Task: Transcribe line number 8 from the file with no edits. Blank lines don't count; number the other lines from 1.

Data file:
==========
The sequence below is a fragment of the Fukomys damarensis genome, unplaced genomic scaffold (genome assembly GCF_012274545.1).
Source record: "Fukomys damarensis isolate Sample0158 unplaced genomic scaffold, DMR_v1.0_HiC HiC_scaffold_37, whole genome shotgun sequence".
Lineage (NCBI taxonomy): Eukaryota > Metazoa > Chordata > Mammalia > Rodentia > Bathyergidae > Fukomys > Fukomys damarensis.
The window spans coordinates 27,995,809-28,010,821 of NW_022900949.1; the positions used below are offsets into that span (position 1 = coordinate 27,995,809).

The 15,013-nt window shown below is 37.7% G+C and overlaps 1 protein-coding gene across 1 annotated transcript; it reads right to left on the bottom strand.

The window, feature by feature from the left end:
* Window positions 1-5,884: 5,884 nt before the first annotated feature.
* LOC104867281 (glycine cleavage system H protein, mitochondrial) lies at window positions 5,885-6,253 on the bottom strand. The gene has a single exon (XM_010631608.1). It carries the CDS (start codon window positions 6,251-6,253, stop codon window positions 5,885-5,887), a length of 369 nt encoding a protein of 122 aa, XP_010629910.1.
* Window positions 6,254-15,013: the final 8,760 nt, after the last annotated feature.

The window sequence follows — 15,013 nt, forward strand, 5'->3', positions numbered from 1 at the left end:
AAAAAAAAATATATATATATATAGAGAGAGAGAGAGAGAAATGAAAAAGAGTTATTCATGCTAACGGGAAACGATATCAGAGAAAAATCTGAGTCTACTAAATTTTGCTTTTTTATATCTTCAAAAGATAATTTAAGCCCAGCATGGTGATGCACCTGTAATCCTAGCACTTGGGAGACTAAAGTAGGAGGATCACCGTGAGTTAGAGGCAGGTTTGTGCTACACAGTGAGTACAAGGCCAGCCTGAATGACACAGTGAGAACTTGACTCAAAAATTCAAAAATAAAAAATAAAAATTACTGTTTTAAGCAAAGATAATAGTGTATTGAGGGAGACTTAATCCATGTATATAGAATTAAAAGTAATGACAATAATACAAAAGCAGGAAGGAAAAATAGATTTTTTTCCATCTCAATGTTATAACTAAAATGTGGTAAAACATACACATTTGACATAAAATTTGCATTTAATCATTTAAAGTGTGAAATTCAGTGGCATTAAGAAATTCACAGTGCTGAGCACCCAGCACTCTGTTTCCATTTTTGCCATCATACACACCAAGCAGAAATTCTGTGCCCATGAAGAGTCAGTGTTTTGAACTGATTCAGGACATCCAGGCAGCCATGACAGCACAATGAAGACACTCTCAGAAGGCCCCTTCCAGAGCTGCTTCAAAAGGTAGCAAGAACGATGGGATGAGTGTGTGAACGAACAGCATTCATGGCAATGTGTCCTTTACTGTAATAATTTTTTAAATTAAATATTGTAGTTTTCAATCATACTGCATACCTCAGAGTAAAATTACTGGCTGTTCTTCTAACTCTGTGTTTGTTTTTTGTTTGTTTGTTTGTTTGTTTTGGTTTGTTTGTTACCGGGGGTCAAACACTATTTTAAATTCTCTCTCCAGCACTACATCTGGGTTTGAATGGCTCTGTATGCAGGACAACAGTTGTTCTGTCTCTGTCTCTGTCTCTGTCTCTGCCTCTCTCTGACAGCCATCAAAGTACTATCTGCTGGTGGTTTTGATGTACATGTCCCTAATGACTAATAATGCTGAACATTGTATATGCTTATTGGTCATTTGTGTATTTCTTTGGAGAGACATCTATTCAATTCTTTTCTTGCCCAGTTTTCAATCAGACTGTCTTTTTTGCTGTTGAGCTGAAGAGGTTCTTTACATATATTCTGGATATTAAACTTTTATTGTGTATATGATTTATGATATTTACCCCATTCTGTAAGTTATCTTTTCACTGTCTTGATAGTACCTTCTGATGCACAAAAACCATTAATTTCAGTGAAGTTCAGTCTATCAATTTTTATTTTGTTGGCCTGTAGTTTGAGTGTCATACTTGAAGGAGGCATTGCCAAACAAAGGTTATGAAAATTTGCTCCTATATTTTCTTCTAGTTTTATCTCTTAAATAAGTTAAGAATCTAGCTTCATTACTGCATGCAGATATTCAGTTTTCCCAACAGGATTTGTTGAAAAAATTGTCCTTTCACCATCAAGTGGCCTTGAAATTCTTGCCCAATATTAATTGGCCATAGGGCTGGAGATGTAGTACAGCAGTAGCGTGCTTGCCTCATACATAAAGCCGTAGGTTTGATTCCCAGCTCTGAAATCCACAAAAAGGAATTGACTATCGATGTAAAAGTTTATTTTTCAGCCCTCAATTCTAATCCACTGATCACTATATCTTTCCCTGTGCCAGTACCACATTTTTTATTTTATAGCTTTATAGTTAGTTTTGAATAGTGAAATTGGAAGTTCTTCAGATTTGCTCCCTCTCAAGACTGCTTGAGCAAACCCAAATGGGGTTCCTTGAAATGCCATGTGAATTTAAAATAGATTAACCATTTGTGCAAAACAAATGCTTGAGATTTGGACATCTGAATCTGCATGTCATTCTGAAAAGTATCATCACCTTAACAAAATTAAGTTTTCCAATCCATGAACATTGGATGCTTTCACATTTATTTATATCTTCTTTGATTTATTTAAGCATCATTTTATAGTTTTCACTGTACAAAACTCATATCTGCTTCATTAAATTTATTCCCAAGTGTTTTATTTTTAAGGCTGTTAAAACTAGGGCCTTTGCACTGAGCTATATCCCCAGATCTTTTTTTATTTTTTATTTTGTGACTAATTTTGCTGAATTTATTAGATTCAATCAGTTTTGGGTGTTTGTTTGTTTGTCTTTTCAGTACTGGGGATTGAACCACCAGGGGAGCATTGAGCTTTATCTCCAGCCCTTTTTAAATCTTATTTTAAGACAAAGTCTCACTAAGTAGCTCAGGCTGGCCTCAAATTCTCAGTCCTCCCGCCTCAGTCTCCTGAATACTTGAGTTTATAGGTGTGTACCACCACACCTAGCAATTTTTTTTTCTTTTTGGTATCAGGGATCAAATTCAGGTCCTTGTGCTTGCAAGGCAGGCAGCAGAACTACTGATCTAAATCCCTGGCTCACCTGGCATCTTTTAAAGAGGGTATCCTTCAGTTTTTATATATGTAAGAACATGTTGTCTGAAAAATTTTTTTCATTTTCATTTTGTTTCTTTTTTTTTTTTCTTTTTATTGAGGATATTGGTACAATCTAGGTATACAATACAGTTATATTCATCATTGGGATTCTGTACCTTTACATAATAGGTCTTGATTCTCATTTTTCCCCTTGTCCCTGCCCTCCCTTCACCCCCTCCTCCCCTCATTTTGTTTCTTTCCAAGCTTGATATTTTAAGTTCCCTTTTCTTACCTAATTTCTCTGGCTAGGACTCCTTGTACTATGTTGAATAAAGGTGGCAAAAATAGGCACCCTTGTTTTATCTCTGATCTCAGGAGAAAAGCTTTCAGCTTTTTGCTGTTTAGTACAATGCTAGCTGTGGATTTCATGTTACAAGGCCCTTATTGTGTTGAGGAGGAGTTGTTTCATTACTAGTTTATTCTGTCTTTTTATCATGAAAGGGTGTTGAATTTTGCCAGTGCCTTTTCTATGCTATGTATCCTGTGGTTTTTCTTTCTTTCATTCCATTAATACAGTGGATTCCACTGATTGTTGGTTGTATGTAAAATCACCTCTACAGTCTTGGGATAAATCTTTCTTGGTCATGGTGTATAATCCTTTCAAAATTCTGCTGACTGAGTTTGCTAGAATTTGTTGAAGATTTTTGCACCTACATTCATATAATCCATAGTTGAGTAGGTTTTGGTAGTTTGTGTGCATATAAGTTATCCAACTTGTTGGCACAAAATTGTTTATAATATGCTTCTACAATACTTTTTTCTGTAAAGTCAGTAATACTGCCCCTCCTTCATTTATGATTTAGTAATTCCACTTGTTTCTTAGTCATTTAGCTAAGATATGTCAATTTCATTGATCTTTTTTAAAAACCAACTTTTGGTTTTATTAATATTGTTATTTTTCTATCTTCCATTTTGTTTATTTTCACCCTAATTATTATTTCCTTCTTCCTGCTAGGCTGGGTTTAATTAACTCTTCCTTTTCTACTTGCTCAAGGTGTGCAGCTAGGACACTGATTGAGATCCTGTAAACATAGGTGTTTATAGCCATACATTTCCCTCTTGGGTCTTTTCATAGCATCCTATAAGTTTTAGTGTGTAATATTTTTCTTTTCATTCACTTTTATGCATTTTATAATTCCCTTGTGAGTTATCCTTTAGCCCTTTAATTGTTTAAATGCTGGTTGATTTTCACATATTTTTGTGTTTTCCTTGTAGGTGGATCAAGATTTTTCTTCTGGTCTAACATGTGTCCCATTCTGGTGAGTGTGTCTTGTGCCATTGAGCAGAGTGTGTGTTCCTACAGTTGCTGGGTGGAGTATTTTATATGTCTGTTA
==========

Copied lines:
* LOC104867281 (glycine cleavage system H protein, mitochondrial) lies at window positions 5,885-6,253 on the bottom strand. The gene has a single exon (XM_010631608.1). It carries the CDS (start codon window positions 6,251-6,253, stop codon window positions 5,885-5,887), a length of 369 nt encoding a protein of 122 aa, XP_010629910.1.